Memo

Causes, Consequences, and Policy Responses to Market Concentration

November 21 2019 • Thomas Philippon

Overview: Measures of market concentration in many U.S. industries have been rising for nearly four decades. Since the early 2000s, these trends have coincided with a falling labor share of income, declining private investment, and rising corporate profit rates and markups (the difference between price and marginal cost). Philippon argues these patterns are unique to the United States; in Europe and Asia, profits, aggregate measures of concentration, and labor share of income have been stable over time. 

Philippon acknowledges that increasing market concentration does not necessarily signal trouble for competitive markets. When producers in competitive markets drive down profit margins and out-compete inefficient rivals, market concentration will rise and will likely correspond to lower prices and higher productivity growth. However, market concentration can also increase when competition is being inhibited by lax antitrust enforcement or incumbent firm’s successful attempts to prevent challengers from entering the market. In this scenario, weakened competition would lead to growing market concentration, which would coincide with lower productivity growth and higher prices.

Philippon asserts that growth in aggregate measures of market concentration since the early 2000s is largely attributable to the weakening of competition. Lower levels of competition, Philippon argues, are directly due to lax antitrust enforcement and barriers to market entry. The likelihood of a market leader losing its superior position has fallen by 15 percentage points since the mid-1990s, lending support to Philippon’s argument that the market power of industry leaders has strengthened over this period.

 

 

Philippon’s Key Points:

  • Airlines and telecoms industries in the U.S. have become less competitive. Markups and concentration have risen in both sectors, and prices remain much higher relative to Europe, where competition policy is more robust. For example, the average monthly cost of fixed broadband was nearly twice as expensive in the U.S. ($68) compared to Europe, where costs ranged from $30 to $40 in most countries.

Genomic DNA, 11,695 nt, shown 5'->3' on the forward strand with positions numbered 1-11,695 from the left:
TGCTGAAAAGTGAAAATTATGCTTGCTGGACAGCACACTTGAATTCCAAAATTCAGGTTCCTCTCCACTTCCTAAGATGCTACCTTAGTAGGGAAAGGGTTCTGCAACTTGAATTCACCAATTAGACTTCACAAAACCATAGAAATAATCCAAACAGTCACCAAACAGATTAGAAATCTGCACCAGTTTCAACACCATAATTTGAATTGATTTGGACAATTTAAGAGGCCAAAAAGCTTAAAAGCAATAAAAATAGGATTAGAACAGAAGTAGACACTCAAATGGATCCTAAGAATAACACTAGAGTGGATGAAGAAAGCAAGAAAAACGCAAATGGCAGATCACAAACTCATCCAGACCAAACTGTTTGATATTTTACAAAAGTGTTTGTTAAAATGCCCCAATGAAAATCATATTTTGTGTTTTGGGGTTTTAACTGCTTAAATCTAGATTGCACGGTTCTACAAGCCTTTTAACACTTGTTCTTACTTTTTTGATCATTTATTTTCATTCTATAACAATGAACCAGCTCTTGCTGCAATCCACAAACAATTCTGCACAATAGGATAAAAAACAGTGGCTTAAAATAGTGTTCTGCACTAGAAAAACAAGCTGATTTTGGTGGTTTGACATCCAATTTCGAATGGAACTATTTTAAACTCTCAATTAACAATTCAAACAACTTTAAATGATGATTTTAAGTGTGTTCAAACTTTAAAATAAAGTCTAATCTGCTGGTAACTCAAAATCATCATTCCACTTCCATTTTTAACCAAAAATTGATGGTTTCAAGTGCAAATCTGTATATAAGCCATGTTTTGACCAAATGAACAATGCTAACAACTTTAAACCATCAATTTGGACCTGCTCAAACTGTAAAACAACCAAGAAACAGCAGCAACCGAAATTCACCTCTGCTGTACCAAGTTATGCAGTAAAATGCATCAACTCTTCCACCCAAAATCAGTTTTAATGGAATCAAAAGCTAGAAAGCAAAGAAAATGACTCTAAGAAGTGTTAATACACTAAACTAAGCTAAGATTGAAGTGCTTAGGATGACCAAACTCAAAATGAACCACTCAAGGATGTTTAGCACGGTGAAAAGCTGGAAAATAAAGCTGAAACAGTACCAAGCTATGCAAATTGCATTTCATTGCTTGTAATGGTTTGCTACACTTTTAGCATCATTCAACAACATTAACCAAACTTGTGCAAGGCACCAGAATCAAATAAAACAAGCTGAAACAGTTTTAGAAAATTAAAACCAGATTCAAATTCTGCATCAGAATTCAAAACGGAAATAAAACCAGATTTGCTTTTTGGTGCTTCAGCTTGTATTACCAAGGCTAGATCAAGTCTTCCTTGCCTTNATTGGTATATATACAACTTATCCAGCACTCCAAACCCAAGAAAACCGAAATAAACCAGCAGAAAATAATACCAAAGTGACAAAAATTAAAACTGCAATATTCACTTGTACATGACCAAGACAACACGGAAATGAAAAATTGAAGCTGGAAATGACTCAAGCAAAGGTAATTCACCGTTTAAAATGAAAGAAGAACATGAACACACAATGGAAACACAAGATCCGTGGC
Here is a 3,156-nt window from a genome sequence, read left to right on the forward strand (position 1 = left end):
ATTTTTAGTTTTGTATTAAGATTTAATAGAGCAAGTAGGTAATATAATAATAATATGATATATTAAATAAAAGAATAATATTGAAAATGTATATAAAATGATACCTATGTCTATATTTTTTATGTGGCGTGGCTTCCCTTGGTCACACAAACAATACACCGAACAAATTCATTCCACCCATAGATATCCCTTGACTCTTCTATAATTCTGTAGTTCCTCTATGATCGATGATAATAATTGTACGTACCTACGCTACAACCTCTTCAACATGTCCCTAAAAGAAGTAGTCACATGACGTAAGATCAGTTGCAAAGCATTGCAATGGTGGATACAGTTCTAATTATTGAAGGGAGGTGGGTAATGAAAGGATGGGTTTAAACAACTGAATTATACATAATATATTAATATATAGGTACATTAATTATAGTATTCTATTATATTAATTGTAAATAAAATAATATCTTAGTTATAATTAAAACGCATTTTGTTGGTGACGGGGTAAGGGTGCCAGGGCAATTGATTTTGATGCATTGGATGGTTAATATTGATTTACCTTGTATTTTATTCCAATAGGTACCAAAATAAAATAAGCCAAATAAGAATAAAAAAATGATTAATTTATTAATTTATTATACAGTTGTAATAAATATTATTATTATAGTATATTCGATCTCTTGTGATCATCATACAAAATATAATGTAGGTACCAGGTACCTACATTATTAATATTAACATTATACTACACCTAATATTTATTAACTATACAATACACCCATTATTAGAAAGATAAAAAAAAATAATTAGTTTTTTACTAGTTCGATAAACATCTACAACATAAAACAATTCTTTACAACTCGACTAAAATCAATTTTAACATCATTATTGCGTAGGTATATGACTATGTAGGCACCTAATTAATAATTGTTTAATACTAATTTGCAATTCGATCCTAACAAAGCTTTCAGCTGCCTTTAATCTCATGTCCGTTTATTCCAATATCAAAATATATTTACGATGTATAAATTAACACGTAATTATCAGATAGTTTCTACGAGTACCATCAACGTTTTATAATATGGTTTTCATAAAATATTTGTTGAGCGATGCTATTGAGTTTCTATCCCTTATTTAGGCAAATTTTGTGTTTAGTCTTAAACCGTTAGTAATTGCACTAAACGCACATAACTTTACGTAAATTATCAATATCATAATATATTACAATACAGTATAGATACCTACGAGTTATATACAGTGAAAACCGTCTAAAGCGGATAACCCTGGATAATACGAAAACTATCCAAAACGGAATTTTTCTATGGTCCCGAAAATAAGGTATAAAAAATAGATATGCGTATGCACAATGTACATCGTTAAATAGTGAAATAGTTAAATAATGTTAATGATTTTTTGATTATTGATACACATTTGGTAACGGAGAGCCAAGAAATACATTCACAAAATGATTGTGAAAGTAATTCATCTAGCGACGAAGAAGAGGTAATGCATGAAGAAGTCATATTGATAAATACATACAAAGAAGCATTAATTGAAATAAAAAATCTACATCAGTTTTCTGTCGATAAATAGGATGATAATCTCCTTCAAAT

• Burdensome regulation is harming economic dynamism. As regulation becomes more stringent, firm start-ups in the U.S fall. This trend corresponds with the notion that market leaders are preventing competitors from entering the market.
  • Counting only domestic firms in measures of market concentration can be misleading if those firms are exposed to foreign competition. However, after adjusting for trade, industries have still become more concentrated.
  • The rise of intangible capital does not explain all of the decline in capital investment since 2000. Investment has been weak across all asset classes and intangible expenditures have increased across all advanced economies. However, profits have only increased in the U.S.

Author’s Policy Recommendations

  • Reverse anticompetitive regulations at the state and federal level. For example, roll back occupational licensing or making licensing requirements transferable across states.
  • Reinvigorate antitrust enforcement to promote competition, especially in the airlines and telecoms sector. Half of American households have only one internet provider option, while the other half have an average of only two. Antitrust enforcement should also block new mergers in this space.
  • Across digital platforms, promote interoperability and data portability by allowing the exchange of information across platforms and enabling users to move their data across platforms.
antitrust, DOJ, market concentration